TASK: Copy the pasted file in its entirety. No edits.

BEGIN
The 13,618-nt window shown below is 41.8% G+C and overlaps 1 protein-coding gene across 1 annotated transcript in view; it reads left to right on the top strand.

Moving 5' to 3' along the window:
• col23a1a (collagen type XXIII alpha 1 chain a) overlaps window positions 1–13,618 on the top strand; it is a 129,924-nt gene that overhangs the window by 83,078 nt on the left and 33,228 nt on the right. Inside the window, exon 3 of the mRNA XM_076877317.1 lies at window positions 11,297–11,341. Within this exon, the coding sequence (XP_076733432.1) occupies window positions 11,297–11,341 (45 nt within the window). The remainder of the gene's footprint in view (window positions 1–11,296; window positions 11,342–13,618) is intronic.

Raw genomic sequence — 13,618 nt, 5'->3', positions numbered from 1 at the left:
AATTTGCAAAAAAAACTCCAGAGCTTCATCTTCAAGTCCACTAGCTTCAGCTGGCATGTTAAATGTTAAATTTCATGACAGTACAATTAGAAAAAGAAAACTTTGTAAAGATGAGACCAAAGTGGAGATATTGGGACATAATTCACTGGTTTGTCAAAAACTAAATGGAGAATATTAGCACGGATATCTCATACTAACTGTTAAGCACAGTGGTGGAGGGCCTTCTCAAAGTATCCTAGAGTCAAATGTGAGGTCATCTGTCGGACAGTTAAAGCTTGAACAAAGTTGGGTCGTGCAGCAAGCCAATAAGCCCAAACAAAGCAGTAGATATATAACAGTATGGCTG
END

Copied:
The 13,618-nt window shown below is 41.8% G+C and overlaps 1 protein-coding gene across 1 annotated transcript in view; it reads left to right on the top strand.

Moving 5' to 3' along the window:
• col23a1a (collagen type XXIII alpha 1 chain a) overlaps window positions 1–13,618 on the top strand; it is a 129,924-nt gene that overhangs the window by 83,078 nt on the left and 33,228 nt on the right. Inside the window, exon 3 of the mRNA XM_076877317.1 lies at window positions 11,297–11,341. Within this exon, the coding sequence (XP_076733432.1) occupies window positions 11,297–11,341 (45 nt within the window). The remainder of the gene's footprint in view (window positions 1–11,296; window positions 11,342–13,618) is intronic.

Raw genomic sequence — 13,618 nt, 5'->3', positions numbered from 1 at the left:
AATTTGCAAAAAAAACTCCAGAGCTTCATCTTCAAGTCCACTAGCTTCAGCTGGCATGTTAAATGTTAAATTTCATGACAGTACAATTAGAAAAAGAAAACTTTGTAAAGATGAGACCAAAGTGGAGATATTGGGACATAATTCACTGGTTTGTCAAAAACTAAATGGAGAATATTAGCACGGATATCTCATACTAACTGTTAAGCACAGTGGTGGAGGGCCTTCTCAAAGTATCCTAGAGTCAAATGTGAGGTCATCTGTCGGACAGTTAAAGCTTGAACAAAGTTGGGTCGTGCAGCAAGCCAATAAGCCCAAACAAAGCAGTAGATATATAACAGTATGGCTG